In response to the potential loss of overseas student fee income, Universities UK, the collective voice of higher education asked the government for a £2.2bn boost for short run research funding. The appeal was rejected and the government decided increase research funding by only £100m and allow an advance on undergraduate fee income from the Student Loans company to the tune of £2.6bn.

In Scotland, Mr Lochhead announced a £75m increase in research funding.

He said: "We are working closely with Universities Scotland on how the sector can remain at the forefront of global education when we emerge from this crisis.

“In addition to an increase in research funding, we will take further steps to support the sector.

“I have also commissioned the Scottish Funding Council to carry out a review on the future provision and sustainability of colleges and universities in light of the pandemic.

“I continue to press the UK Government to recognise the scale of the impact of COVID-19 on the higher education sector, and for HM Treasury to ensure appropriate fiscal support is made available.”

A separate report published on Monday by the Institute for Fiscal Studies warned that while the higher education sector said there was a real prospect of around 12 universities becoming insolvent without a government bailout.

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It said that while the higher education sector as a whole is well placed to shoulder losses, they could cause serious financial problems for individual institutions, including – in the extreme – insolvency.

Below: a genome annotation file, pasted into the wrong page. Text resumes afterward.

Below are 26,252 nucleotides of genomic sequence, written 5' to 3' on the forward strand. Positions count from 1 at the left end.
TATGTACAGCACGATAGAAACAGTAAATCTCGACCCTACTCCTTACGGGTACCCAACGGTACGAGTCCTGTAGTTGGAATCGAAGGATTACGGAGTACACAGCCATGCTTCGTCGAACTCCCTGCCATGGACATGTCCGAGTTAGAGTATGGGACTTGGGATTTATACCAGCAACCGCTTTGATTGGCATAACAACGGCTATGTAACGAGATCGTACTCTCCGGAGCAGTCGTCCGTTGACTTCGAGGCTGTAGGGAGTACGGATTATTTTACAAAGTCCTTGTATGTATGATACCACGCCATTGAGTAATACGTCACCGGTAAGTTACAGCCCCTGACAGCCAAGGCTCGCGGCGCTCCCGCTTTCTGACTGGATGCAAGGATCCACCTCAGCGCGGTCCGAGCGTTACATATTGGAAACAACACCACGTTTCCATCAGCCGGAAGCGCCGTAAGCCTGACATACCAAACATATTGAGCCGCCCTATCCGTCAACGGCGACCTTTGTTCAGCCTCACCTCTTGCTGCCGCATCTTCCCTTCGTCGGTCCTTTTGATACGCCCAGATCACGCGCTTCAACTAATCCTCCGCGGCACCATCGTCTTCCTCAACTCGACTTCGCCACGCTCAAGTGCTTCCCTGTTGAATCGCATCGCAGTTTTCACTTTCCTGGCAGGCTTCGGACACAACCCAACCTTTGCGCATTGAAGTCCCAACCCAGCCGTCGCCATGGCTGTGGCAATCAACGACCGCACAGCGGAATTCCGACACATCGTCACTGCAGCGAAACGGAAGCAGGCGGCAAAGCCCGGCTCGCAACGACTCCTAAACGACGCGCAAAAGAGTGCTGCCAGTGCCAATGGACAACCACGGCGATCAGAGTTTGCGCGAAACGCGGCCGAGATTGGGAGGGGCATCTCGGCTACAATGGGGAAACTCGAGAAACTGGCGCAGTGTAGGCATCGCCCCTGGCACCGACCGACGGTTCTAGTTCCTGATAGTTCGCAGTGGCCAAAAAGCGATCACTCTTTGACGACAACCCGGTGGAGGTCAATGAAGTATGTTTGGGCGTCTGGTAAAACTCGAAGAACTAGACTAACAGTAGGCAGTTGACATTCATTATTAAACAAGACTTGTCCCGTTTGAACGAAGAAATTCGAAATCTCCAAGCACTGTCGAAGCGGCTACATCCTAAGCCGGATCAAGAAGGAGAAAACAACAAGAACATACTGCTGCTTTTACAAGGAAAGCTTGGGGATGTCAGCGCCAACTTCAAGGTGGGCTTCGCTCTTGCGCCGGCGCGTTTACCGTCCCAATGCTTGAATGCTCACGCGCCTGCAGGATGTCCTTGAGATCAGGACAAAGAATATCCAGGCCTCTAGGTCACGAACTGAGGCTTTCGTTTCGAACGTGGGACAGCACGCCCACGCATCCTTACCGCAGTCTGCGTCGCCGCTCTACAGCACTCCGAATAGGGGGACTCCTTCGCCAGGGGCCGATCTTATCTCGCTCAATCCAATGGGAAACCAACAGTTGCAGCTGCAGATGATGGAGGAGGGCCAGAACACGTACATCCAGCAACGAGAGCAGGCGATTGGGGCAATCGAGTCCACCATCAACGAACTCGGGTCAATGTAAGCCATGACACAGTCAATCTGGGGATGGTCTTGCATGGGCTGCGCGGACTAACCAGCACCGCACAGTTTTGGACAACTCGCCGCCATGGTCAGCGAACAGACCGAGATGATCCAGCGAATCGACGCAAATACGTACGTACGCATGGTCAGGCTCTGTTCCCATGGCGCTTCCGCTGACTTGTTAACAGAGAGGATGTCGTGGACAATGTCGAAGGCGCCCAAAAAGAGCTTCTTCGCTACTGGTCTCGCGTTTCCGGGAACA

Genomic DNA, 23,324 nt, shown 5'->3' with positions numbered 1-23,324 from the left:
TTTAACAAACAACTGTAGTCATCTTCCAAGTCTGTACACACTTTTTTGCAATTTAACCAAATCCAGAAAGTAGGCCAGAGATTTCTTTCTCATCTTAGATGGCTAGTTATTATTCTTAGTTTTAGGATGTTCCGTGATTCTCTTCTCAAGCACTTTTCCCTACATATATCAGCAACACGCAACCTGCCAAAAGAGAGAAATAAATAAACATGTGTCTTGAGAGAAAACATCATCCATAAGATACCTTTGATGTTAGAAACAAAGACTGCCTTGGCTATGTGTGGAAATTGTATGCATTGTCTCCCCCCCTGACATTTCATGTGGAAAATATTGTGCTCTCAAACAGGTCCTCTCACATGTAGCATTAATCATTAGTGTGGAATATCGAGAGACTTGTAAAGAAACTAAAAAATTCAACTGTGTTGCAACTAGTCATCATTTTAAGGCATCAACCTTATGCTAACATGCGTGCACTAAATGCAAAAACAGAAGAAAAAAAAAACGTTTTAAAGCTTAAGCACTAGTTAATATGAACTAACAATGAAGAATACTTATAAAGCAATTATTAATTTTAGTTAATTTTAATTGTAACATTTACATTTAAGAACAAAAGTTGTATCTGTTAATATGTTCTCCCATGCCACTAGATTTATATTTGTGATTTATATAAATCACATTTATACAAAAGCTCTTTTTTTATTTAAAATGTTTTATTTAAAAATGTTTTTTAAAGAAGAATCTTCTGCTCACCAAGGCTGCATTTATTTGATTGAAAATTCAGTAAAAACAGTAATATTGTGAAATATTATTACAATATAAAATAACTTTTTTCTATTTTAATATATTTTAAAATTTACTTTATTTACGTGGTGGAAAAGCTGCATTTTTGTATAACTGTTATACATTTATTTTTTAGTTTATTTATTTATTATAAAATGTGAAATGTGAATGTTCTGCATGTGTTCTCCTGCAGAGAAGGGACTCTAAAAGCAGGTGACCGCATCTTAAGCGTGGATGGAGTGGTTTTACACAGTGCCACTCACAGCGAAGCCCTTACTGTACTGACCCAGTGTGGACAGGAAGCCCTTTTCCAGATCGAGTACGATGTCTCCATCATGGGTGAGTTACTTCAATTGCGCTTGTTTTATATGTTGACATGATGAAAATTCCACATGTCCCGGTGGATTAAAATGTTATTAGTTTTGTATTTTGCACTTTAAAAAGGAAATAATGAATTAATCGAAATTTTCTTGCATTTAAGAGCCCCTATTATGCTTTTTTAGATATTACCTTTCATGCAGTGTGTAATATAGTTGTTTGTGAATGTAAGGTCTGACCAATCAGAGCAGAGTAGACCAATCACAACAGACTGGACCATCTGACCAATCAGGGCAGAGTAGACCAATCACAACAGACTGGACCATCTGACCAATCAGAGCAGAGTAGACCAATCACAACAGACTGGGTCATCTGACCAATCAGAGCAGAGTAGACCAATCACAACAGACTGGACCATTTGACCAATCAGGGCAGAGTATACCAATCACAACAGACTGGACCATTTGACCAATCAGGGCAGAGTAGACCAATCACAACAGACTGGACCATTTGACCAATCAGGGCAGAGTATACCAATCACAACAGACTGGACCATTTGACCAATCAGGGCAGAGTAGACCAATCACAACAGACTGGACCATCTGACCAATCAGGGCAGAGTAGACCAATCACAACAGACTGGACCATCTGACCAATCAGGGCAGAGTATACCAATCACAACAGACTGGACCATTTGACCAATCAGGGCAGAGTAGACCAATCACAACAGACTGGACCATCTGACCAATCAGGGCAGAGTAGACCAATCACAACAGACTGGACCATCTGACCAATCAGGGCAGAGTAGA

It estimates that long-run losses across the UK could be between £3bn and £19bn - wiping out up to half it is total annual income.

Universities Scotland has been critical of the UK Government's move to impose limits on the number of English students who can be recruited by Scottish universities for 2020.

It said the move could only be interpreted as a message to applicants not to study in Scotland.

"It’s our strong belief that there is no justifiable reason for number controls to be applied to universities in Scotland. We would like to see Scotland removed from these temporary controls," it said.

"The student number controls introduced for English institutions was part of a wider package of measures, including financial support, to stabilise university finances in England.

"No aspect of that package has offered any financial stability to universities in Scotland.

"It is unacceptable that Scotland’s universities would be hit with the regulatory part of an English-only package and not the benefits."

The body went on: "At the very least, there needs to be a pause and a period of consultation with institutions in Scotland, Scottish Government and the Scottish Funding Council as there was in England prior to the May 4 announcement and a devolved impact assessment."

University tuition has been free for Scottish students studying in Scotland since 2008 when the SNP government abolished the graduate endowment — a £2,000 fee paid by students after graduation once their earnings hit a certain level.

European human rights legislation meant the Scottish government could not at the same time charge EU students while discrimination within the UK member state was allowed.